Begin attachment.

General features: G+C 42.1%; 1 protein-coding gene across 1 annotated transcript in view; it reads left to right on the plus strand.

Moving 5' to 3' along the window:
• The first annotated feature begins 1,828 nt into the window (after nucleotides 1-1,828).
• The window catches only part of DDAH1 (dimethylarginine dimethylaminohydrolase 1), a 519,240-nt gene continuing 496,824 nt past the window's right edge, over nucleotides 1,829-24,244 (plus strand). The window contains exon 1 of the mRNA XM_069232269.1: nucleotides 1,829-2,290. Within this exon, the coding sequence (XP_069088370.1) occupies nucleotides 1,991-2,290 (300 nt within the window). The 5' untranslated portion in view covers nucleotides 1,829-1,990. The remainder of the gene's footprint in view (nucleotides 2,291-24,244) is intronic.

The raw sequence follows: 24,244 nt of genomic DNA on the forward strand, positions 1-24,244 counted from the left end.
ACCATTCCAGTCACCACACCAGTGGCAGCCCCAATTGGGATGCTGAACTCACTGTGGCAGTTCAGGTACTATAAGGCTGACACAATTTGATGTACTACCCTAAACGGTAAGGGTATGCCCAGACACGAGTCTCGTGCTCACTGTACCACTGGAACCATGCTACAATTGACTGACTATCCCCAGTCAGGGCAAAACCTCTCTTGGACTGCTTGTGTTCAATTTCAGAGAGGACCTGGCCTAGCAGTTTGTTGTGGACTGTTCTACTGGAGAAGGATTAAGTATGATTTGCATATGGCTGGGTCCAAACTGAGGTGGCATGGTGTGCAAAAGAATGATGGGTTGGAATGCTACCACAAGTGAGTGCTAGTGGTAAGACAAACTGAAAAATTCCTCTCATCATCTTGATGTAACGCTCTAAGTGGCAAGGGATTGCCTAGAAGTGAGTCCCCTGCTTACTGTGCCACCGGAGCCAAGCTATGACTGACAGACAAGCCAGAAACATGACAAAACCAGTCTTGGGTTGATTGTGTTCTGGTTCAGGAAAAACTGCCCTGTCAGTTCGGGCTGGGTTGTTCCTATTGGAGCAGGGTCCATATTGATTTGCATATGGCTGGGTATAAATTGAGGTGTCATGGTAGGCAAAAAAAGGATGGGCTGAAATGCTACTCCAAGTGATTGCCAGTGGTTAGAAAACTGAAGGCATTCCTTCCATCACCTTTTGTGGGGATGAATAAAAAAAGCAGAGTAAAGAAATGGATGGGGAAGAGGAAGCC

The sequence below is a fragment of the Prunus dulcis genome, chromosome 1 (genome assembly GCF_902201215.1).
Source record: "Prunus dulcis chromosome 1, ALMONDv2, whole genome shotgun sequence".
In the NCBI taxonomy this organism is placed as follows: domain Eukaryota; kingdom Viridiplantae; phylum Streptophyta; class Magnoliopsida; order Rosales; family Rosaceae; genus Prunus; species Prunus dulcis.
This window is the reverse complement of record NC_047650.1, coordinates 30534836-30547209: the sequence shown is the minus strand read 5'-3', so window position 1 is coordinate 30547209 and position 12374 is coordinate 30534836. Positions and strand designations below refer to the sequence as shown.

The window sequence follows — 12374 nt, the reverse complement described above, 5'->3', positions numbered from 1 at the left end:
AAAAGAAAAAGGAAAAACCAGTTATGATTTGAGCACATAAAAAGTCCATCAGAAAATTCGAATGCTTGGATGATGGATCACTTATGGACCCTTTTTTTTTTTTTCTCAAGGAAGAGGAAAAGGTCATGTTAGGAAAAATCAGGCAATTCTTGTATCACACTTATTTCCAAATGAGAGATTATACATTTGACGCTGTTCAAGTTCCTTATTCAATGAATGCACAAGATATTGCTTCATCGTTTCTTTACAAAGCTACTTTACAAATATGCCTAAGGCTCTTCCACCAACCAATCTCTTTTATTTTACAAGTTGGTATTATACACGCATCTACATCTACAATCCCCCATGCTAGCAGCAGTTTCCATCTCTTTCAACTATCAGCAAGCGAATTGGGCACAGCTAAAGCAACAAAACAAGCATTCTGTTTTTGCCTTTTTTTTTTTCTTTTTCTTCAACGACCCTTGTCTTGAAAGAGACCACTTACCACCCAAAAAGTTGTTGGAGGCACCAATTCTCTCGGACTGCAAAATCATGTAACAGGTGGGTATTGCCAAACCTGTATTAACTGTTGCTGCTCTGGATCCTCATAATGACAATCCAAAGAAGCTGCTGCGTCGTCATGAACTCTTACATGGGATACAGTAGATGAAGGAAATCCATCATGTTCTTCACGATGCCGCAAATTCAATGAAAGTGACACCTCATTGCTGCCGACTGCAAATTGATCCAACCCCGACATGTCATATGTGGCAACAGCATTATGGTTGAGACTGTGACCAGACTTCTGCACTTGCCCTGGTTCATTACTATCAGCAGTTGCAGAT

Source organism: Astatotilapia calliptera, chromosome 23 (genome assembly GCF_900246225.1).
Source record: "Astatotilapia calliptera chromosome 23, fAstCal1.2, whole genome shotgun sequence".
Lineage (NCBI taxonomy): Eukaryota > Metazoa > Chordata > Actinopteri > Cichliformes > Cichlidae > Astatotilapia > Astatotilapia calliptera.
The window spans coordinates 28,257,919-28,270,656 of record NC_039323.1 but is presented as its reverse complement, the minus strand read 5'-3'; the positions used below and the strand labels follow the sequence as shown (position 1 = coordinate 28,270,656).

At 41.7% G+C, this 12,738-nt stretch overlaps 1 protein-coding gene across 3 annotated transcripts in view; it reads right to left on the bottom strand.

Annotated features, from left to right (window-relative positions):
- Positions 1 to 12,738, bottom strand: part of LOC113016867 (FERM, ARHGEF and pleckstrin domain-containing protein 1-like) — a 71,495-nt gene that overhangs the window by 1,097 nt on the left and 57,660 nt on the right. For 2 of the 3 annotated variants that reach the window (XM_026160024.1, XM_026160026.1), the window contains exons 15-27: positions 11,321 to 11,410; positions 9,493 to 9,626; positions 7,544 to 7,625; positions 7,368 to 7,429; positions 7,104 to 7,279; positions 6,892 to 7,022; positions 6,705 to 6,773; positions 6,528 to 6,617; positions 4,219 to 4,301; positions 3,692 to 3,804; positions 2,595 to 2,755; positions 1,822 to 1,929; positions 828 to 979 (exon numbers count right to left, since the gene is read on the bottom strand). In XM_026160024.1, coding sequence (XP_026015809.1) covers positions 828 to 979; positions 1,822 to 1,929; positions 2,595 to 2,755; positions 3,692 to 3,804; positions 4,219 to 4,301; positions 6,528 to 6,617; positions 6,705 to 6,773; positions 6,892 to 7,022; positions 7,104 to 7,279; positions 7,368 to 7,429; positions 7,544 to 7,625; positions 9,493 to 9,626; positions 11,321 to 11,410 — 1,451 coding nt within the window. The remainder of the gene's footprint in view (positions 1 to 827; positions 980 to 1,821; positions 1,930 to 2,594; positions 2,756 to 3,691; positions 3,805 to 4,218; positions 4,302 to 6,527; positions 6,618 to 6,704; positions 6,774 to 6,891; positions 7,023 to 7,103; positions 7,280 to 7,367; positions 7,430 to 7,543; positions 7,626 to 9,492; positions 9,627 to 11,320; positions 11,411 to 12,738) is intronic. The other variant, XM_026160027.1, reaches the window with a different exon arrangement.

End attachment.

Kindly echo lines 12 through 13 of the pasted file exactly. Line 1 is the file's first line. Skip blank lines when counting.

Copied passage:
AAAAGAAAAAGGAAAAACCAGTTATGATTTGAGCACATAAAAAGTCCATCAGAAAATTCGAATGCTTGGATGATGGATCACTTATGGACCCTTTTTTTTTTTTTCTCAAGGAAGAGGAAAAGGTCATGTTAGGAAAAATCAGGCAATTCTTGTATCACACTTATTTCCAAATGAGAGATTATACATTTGACGCTGTTCAAGTTCCTTATTCAATGAATGCACAAGATATTGCTTCATCGTTTCTTTACAAAGCTACTTTACAAATATGCCTAAGGCTCTTCCACCAACCAATCTCTTTTATTTTACAAGTTGGTATTATACACGCATCTACATCTACAATCCCCCATGCTAGCAGCAGTTTCCATCTCTTTCAACTATCAGCAAGCGAATTGGGCACAGCTAAAGCAACAAAACAAGCATTCTGTTTTTGCCTTTTTTTTTTTCTTTTTCTTCAACGACCCTTGTCTTGAAAGAGACCACTTACCACCCAAAAAGTTGTTGGAGGCACCAATTCTCTCGGACTGCAAAATCATGTAACAGGTGGGTATTGCCAAACCTGTATTAACTGTTGCTGCTCTGGATCCTCATAATGACAATCCAAAGAAGCTGCTGCGTCGTCATGAACTCTTACATGGGATACAGTAGATGAAGGAAATCCATCATGTTCTTCACGATGCCGCAAATTCAATGAAAGTGACACCTCATTGCTGCCGACTGCAAATTGATCCAACCCCGACATGTCATATGTGGCAACAGCATTATGGTTGAGACTGTGACCAGACTTCTGCACTTGCCCTGGTTCATTACTATCAGCAGTTGCAGAT

Source organism: Astatotilapia calliptera, chromosome 23 (genome assembly GCF_900246225.1).